This trip is also the perfect time for any missed vaccines and anti-tick and flea medication. It’s best to prepare for deer ticks, especially when you’re planning an outdoor hike. Some deer ticks carry Lyme disease that could cut your trip short if you or your dog gets bitten. Also, ask for medication if your dog gets car sick when traveling.

Microchip Your Dog

Dogs will be dogs, and even the most well-behaved dog can chase a squirrel and get lost in the process. For your peace of mind, take your dog to the vet and have a microchip installed. The chip is about as small as a grain of rice, and the vet inserts it between a dog’s shoulder blades.

Micro-chipped dogs are easier to locate when lost. All it takes is a chip reader, and a local shelter will immediately know all there is to know about the dog and who owns it.

Don’t Forget the Collar

Some local shelters may not have a microchip reader handy, so make sure your dog wears a collar at all times. Your dog’s collar should have tags with your address and contact information are written on it. Make sure to get a durable collar with tags that won’t break off or become unreadable when wet.

Some collars have your information stitched on it. Don’t put your dog’s name on the tag so no one else can claim Fido as their dog. If you want to take it a step further, there are collars with a built-in GPS that you can track via an app on your phone. Bring a spare collar and leash with you, in case the one your dog is using breaks, gets lost or muddy.

Always Carry a Dog First Aid Kit

Your dog’s first aid kit should be separate from your own. It should contain all the essentials for the emergency treatment of wounds, burns, splinters and broken bones. According to this ASPCApro article, a dog first aid kit should have the following:

  • Absorbent gauze pads
  • Adhesive tape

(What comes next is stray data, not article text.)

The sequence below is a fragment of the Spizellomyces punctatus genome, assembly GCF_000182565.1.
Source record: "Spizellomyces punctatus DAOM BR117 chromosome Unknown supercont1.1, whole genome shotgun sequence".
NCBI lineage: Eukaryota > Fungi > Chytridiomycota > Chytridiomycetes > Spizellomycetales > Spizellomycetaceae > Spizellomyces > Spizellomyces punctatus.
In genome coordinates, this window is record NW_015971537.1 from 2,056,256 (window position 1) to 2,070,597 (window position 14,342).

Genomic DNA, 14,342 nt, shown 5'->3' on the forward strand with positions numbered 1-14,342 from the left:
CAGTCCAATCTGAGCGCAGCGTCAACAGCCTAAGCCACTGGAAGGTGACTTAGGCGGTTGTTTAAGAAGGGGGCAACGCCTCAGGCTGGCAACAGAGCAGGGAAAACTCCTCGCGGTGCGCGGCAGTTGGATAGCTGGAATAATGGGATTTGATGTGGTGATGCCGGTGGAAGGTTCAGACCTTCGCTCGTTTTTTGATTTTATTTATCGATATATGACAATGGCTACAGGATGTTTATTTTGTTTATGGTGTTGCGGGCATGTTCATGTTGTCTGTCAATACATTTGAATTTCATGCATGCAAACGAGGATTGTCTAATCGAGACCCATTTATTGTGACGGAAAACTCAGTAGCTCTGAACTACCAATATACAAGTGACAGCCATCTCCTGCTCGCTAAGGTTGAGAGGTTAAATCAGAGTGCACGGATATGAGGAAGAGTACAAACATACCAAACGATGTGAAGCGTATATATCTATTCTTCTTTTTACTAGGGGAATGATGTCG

• Cotton balls or swabs
  • Fresh 3% hydrogen peroxide to induce vomiting (always check with a veterinarian or animal poison control expert before giving to your pet)
  • Ice pack
  • Disposable gloves
  • Scissors with a blunt end
  • Tweezers
  • OTC antibiotic ointment
  • An oral syringe or turkey baster
  • Liquid dishwashing detergent (for bathing)
  • Towels
  • Small flashlight
  • Alcohol wipes
  • Styptic powder
  • Saline eye solution
  • Artificial tear gel

Phone number, clinic name, the address of your veterinarian as well as local veterinary emergency clinics.

ASPCA also advises that you should always check your dog’s first aid kit for any expired medication.

Schedule Plenty of Pit Stops

Map out your ride and choose roads that give you a lot of chances to stop. Dogs need plenty of stops. Especially puppies and seniors need lots of care. Use these stops for bathroom breaks, walks and playtime if your dog has plenty of excess energy.

Playing with your dog during a scheduled stop zaps Fido of all the extra pent-up energy. A tired dog usually sleeps it off or relaxes, which is better for your long-term travel plans.

Never Leave your dog in the Car Alone

Do not leave your dog inside a car even with the windows rolled down. Cars become ovens within minutes, especially during the summer. When traveling alone, always take your dog with you wherever you go. This takes careful planning, as not all establishments allow pets.

It’s OK to leave your dog inside the car ONLY when there’s someone else in there with him, and the AC is on.

Food and Water

Always bring a full day’s supply of food, water and treats when you know for a fact that there is a place where you can buy more from along the way. If you’re not sure, bring supplies that will last your dog the entire trip.

Traveling with your dog is part of being a pet parent. But traveling with a dog can be challenging at times and needs plenty of preparation. Always make dog safety one of your primary concerns when making travel plans. You’ll get to spend time with your furbaby more and have loads of fun in the process!

Author’s Bio:
Patrick Peterson is a writer/editor at AutoDetective. Born and raised in the automotive world. He’s a passionate writer who crafts exquisite content pieces about everything related to cars and bikes.